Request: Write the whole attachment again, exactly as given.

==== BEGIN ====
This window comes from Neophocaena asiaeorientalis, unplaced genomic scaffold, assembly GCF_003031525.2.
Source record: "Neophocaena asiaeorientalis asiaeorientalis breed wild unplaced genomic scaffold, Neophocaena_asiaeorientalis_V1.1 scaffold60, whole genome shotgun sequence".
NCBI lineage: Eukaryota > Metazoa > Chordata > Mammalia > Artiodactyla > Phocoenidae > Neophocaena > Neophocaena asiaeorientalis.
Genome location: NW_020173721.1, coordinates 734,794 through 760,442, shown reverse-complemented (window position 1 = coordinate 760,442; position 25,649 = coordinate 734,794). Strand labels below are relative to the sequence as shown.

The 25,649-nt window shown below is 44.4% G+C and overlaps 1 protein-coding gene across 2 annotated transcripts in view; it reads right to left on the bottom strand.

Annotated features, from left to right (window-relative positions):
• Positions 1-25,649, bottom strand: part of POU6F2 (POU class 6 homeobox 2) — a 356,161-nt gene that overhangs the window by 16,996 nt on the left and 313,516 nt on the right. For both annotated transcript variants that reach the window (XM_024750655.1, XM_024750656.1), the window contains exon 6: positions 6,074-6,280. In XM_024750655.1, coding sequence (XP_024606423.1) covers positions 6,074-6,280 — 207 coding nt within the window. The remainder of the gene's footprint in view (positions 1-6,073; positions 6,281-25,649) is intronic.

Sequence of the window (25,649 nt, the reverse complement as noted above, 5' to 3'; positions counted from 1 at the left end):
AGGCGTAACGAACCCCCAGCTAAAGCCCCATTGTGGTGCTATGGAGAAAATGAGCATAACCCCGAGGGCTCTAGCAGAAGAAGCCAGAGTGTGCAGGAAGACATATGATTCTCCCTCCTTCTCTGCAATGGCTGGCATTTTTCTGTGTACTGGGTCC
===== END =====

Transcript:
This window comes from Neophocaena asiaeorientalis, unplaced genomic scaffold, assembly GCF_003031525.2.
Source record: "Neophocaena asiaeorientalis asiaeorientalis breed wild unplaced genomic scaffold, Neophocaena_asiaeorientalis_V1.1 scaffold60, whole genome shotgun sequence".
NCBI lineage: Eukaryota > Metazoa > Chordata > Mammalia > Artiodactyla > Phocoenidae > Neophocaena > Neophocaena asiaeorientalis.
Genome location: NW_020173721.1, coordinates 734,794 through 760,442, shown reverse-complemented (window position 1 = coordinate 760,442; position 25,649 = coordinate 734,794). Strand labels below are relative to the sequence as shown.

The 25,649-nt window shown below is 44.4% G+C and overlaps 1 protein-coding gene across 2 annotated transcripts in view; it reads right to left on the bottom strand.

Annotated features, from left to right (window-relative positions):
• Positions 1-25,649, bottom strand: part of POU6F2 (POU class 6 homeobox 2) — a 356,161-nt gene that overhangs the window by 16,996 nt on the left and 313,516 nt on the right. For both annotated transcript variants that reach the window (XM_024750655.1, XM_024750656.1), the window contains exon 6: positions 6,074-6,280. In XM_024750655.1, coding sequence (XP_024606423.1) covers positions 6,074-6,280 — 207 coding nt within the window. The remainder of the gene's footprint in view (positions 1-6,073; positions 6,281-25,649) is intronic.

Sequence of the window (25,649 nt, the reverse complement as noted above, 5' to 3'; positions counted from 1 at the left end):
AGGCGTAACGAACCCCCAGCTAAAGCCCCATTGTGGTGCTATGGAGAAAATGAGCATAACCCCGAGGGCTCTAGCAGAAGAAGCCAGAGTGTGCAGGAAGACATATGATTCTCCCTCCTTCTCTGCAATGGCTGGCATTTTTCTGTGTACTGGGTCC